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New Brunswick boat owners lament low water levels on Saint John River

Click to play video: 'N.B. boater says water levels at worst this year due to dry weather' N.B. boater says water levels at worst this year due to dry weather
The hot, dry weather this summer across the Maritimes has been great for outdoor activities. However, in some parts of New Brunswick, the drought is making it difficult for boaters to enjoy their craft. Tim Roszell has more – Aug 19, 2020

A summer drought in New Brunswick has made it more challenging for many boaters to enjoy their craft this year as water levels have plunged in the Saint John River.

Rob Stewart, the commodore of the Saint John Power Boat Club in the city’s north end, has been waiting several weeks for a new engine to arrive from Quebec for his boat. He said the engine was damaged during last boating season when it picked up mud and silt from the bottom of the Saint John River.

Stewart said water levels have been dropping consistently over the last five years, but this year is the worst so far.

“Our channel … usually runs eight to 10 feet (deep) at any time,” Stewart began. “You’re lucky at low tide to pick up three feet or three-and-a-half feet, which is extremely hazardous for any boats coming or going.”

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Stewart said boaters have to time their arrivals and departures to coincide with high tide, leaving some waiting hours or a full day before they can move. He said some boats have been damaged when bottoming out, leading to thousands of dollars in repair costs.

Longtime club member Doug Hickman’s sailboat features a steel bottom, making it more sturdy and able to withstand some contact with the ground. He said that came in handy only days ago.

“I returned from Nova Scotia on Friday,” Hickman said. “And we came through on a high slack, and I plowed a ditch in. So even at the optimum time, it still wasn’t high enough.”

Hickman said he needs about five-and-a-half feet of water in the channel to make it through smoothly. Right now, his boat remains at the dock.

Channel markers help guide boats in, but Stewart said the water outside of those markers behind Harbour View High School and the New Brunswick Museum are often only two feet deep. He said it disappears during low tide.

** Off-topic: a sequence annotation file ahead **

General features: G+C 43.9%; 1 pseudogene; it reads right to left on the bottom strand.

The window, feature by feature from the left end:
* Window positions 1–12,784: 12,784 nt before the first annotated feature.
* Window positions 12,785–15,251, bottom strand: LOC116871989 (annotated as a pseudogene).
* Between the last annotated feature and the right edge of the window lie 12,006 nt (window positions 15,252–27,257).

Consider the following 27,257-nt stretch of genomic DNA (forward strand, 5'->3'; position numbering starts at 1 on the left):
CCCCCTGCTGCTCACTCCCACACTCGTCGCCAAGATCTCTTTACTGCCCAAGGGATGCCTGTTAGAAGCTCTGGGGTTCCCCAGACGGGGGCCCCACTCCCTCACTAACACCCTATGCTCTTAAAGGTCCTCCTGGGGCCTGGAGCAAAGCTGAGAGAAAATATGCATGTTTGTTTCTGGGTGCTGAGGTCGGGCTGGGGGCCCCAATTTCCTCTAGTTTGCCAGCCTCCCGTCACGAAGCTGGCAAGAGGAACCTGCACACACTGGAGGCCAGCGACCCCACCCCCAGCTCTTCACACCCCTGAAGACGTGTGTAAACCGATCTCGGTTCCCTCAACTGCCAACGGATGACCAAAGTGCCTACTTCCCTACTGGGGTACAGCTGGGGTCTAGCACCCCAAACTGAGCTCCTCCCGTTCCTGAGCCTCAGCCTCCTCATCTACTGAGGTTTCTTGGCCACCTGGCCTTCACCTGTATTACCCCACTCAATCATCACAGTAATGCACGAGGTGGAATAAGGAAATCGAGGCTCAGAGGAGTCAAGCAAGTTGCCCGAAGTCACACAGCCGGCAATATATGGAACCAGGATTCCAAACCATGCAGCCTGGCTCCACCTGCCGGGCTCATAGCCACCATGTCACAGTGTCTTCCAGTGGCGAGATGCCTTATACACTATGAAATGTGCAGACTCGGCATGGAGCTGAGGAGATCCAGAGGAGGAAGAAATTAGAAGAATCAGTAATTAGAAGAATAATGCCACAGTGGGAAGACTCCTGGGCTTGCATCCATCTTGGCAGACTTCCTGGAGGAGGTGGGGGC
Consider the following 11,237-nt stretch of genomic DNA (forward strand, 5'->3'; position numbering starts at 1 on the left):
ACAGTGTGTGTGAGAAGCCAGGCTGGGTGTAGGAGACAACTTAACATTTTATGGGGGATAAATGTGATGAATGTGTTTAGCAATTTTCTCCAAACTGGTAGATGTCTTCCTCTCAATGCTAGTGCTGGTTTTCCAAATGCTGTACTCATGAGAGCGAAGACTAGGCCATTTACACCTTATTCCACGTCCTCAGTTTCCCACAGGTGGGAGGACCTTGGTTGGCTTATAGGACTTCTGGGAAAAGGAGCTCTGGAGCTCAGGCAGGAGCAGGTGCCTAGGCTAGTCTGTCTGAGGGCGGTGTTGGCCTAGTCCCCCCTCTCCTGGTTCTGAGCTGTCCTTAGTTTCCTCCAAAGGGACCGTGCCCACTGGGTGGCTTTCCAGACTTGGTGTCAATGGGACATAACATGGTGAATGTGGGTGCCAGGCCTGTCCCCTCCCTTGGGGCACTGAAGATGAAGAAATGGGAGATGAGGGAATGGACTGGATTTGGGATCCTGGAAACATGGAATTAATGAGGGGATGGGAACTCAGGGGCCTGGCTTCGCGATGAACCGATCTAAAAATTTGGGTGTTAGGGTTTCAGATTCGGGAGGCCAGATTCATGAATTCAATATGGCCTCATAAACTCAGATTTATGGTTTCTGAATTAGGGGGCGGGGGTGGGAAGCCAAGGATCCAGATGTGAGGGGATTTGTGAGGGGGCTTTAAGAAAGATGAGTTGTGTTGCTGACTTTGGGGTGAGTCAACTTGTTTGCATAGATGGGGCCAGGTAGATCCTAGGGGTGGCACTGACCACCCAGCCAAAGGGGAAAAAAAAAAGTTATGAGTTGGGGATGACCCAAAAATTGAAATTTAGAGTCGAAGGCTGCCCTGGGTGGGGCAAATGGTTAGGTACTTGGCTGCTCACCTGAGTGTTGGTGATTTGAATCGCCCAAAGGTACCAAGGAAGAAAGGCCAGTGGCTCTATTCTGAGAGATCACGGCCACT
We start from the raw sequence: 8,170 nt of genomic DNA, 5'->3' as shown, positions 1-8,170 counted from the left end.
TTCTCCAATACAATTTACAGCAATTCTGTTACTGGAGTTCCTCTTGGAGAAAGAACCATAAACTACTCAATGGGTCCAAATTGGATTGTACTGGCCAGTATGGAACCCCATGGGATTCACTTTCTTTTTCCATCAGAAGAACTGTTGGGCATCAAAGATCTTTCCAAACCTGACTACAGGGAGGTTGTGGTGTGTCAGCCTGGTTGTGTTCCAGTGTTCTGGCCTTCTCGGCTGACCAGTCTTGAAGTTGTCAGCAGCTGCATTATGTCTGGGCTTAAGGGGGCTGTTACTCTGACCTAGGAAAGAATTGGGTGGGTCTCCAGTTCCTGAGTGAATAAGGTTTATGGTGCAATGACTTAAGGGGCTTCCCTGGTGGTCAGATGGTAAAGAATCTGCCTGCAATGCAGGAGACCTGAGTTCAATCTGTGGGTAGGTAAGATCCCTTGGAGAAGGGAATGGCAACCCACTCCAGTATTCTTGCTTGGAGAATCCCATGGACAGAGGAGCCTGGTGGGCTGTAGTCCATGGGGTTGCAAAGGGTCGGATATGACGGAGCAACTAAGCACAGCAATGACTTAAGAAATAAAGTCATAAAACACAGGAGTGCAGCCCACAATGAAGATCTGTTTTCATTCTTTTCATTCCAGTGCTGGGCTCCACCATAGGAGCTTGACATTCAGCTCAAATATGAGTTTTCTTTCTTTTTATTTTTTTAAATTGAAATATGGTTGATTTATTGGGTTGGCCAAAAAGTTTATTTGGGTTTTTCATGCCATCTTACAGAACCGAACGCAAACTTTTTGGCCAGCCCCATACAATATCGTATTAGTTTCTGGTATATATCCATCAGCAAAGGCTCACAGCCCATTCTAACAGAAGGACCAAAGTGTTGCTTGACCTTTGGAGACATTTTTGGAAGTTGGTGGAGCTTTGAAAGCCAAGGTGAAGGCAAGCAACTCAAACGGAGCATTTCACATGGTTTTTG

Stewart said it’s also been several decades since the channel was dredged. With an estimated $500,000 price tag, he said governments aren’t interested in helping, and his club can’t afford it.

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Read more: New Brunswick farmers hope for wet July after hot and dry June

Global News Meteorologist Anthony Farnell said a hot, dry summer in New Brunswick is contributing to low water levels. He said the southern part of the province has only received 50-60 per cent of its average rainfall this year, while the north has had only about 40 per cent.

Temperatures are running 2-4 degrees above normal, he said.

“So you increase evaporation, that takes the moisture out of the ground, and it further reduces those river levels,” Farnell said. “And I don’t see any big changes as we move from August into September.”

Hickman said he may have to dock elsewhere if conditions don’t improve.

“There’s some pretty nice places out there other than here, yes,” Hickman said.

Farnell said tropical storms may bring “too much of a good thing” later in the season.

Click to play video: 'Ship transporting western oil through Panama Canal anchors in Saint John' Ship transporting western oil through Panama Canal anchors in Saint John
Ship transporting western oil through Panama Canal anchors in Saint John – Jul 14, 2020

 

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